It was there in Chicago’s South Side, a place rife with religious strife where Catholic and Jewish boys didn’t get along, where he first became aware of the unsettling conflicts between religious and ethnic groups, providing a daily reminder of the kind of tribalism that cause nations to engulf themselves in conflicts like World War II. “We were made very aware of the Holocaust,” Notkin says, recalling members of his synagogue who were survivors, including his dance teacher who had somehow survived Auschwitz as a teenager. “They impressed us with the fact that we needed to be activists, that we needed to be aware and alert and active, and that these things could happen again.” Through his work, particularly those exhibited in the Florida Holocaust Museum, Notkin remains keenly aware not only of the genocide that occurred during World War II, but also the genocides occurring today in Africa and other parts of the world.

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Deceleration & Sustainability

Feb21

by: on February 21st, 2014 | Comments Off

In her concluding keynote for Staging Sustainability 2014, Adrienne Goehler exhorted conference attendees to support a “basic income grant” as a universal right. She put it succinctly: the current system forces overproduction in all realms, even art. The current system of grants for artists, inadequate in so many other ways, operates almost exclusively on a project basis, forcing artists who seek support to think in terms of novelty and output rather than allowing adequate time for work to evolve and emerge organically. As Adrienne said, sustainability needs deceleration. All of us need the leisure to rest, ruminate, imagine ways to throw off the chain of overproduction and overconsumption and rediscover a way of living in balance with each other and the life this planet supports.

“Guaranteed annual income,” “basic income grant,” and “guaranteed minimum income” (or six other ways of saying the same thing) describes a stipend available without a means test or other conditions to any and every person. There’s an international coalition – Basic Income Earth Network (BIEN), which holds its 15th annual congress in Montreal this summer – organized around three simple principles defining a basic income:

it is being paid to individuals rather than households;
it is paid irrespective of any income from other sources;
it is paid without requiring the performance of any work or the willingness to accept a job if offered.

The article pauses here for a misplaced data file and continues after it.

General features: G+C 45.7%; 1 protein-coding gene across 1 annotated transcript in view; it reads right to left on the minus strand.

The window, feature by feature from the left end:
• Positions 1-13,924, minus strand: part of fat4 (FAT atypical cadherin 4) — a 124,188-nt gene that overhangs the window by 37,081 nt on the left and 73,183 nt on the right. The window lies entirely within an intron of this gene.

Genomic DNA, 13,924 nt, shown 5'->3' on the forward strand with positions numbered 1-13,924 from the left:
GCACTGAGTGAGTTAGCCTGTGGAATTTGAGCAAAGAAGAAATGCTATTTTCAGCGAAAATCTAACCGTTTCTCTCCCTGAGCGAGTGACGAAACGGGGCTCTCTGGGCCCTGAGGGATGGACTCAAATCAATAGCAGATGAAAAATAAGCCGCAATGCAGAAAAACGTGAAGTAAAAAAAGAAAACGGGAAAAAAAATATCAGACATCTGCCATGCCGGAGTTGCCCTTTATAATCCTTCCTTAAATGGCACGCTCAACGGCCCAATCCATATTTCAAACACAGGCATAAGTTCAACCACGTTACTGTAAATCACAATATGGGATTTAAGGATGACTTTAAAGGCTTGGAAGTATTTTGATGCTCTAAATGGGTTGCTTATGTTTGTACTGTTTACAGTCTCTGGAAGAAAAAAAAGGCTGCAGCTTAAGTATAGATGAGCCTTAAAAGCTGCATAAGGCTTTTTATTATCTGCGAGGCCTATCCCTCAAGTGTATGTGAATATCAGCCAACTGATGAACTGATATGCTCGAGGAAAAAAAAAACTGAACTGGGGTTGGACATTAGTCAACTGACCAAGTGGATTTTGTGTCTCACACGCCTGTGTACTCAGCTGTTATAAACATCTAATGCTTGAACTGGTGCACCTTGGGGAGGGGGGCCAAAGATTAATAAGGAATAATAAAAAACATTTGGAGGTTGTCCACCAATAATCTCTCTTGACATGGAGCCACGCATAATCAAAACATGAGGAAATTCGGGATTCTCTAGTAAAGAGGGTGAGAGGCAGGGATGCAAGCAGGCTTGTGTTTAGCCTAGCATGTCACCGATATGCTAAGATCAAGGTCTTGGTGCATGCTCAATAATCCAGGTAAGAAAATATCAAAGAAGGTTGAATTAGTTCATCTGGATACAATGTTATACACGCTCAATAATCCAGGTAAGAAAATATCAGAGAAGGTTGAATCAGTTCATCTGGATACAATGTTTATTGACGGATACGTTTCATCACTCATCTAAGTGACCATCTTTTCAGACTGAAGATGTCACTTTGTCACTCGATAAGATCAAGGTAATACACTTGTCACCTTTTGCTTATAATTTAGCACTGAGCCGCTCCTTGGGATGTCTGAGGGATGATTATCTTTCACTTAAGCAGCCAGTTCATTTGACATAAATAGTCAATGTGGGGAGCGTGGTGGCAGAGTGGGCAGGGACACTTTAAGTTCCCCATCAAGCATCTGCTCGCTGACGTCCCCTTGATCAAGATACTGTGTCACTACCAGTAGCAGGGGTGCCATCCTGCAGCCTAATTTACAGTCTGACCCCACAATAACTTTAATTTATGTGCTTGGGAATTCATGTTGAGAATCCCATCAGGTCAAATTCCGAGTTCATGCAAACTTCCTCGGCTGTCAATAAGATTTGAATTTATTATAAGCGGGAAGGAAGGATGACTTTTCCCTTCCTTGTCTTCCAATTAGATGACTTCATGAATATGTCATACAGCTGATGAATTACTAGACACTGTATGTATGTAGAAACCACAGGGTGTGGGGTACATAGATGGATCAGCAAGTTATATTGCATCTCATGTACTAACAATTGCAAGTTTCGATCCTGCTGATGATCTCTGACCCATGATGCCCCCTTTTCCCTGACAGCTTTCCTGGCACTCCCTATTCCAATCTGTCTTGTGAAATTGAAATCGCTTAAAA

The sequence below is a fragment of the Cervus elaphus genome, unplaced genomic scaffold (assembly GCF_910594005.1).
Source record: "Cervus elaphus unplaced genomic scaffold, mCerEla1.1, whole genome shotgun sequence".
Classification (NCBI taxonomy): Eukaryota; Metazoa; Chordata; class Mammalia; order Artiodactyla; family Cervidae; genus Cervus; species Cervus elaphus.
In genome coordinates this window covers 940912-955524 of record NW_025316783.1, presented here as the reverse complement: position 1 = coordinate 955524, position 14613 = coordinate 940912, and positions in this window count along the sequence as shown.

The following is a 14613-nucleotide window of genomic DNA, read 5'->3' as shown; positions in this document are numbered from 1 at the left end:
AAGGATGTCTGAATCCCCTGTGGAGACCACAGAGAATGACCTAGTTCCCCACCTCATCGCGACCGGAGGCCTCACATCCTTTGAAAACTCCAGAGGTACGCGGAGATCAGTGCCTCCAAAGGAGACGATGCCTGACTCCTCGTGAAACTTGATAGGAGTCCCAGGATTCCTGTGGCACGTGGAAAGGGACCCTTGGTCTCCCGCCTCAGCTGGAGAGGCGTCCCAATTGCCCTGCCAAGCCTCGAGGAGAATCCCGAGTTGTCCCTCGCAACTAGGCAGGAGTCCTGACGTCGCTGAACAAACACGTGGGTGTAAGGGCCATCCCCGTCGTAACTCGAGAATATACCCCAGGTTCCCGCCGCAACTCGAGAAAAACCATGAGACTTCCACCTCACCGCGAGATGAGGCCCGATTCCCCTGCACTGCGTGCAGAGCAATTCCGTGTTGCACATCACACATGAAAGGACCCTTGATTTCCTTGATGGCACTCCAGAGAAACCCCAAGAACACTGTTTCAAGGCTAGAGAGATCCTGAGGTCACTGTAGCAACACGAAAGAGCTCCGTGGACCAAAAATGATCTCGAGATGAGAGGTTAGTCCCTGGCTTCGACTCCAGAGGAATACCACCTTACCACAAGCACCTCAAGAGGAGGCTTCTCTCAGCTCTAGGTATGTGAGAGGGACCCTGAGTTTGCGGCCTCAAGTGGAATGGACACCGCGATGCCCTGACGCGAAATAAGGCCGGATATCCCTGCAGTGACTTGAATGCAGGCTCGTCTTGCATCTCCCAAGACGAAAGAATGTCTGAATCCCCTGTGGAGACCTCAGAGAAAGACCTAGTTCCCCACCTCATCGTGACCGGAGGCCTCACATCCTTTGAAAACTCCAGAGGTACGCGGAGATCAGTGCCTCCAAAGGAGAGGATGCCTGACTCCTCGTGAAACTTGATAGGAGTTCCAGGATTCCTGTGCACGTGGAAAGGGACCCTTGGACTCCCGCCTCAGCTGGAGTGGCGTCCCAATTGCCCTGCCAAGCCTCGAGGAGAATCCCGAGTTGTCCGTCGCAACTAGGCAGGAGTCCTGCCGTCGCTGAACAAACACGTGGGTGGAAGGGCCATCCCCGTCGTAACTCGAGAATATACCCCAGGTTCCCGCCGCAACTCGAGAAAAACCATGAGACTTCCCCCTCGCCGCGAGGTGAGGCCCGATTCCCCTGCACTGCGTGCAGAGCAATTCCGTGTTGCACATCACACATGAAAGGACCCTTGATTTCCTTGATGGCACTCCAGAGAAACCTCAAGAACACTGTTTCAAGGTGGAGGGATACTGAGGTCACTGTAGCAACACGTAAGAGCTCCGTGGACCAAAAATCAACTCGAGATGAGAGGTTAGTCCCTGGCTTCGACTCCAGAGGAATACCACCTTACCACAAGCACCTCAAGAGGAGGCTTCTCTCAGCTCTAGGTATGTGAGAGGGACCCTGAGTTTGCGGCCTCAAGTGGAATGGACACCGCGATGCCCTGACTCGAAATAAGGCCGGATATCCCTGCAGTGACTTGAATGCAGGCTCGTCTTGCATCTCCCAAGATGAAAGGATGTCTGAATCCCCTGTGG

The phrase “basic income grant” struck me with a powerful resonance – two, in fact.

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Aesthetics & Sustainability

Feb18

by: on February 18th, 2014 | 1 Comment »

In my keynote for Staging Sustainability 2014, I was asked to define “sustainability.” “The implicit meaning of the term refers to its opposite,” I told the group. “We fear having damaged ecosystems so much that life on Earth will soon be unsustainable, so sustainability names our search for whatever can heal that damage and allow us to carry on.” But I have some problems with the word’s way of setting the bar too low, of putting a supreme value on continuation.

David Buckland of the Cape Farewell Foundation (which I wrote about in my previous blog) said that he preferred “resilience” and so do I, because it encompasses the thing we must now all do, learning from loss. But Adrienne Goehler, a impressive fellow speaker at the conference, wants to rescue “sustainability” from the various forms of abuse and dilution to which the term has been subjected. She understands it as “continuous renewal.” And I’m down with that, understanding that the process of renewal entails leaving behind whatever no longer serves our capacity to thrive as we carry whatever supports our well-being into the future.

In Conceptual Thoughts on Establishing a Fund for Aesthetics and Sustainability, published by the Heinrich Boll Stiftung and downloadable from their site, Adrienne preferences her mission this way:

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Staging Sustainability

Feb13

by: on February 13th, 2014 | 2 Comments »

I spent a chunk of last week in a very cold and snowy Toronto at Staging Sustainability 2014, a conference with the subtitle “People. Planet. Profit. Performance.” It was masterminded by Ian Garrett of the Center for Sustainable Practice in The Arts, who teaches at York University. The University was one of an impressive array of sponsors, reflecting the reality that many scientists took part side-by-side with artists and scholars.

In fact, I began to feel that we are beginning to bridge the gap that C.P. Snow—whose own life braided art and science—wrote about in his important 1959 lecture, The Two Cultures, beginning to achieve a common understanding and discourse. As Snow described the problem more than half a century ago (some of his observations are dated, happily, but sadly not the thrust, I think):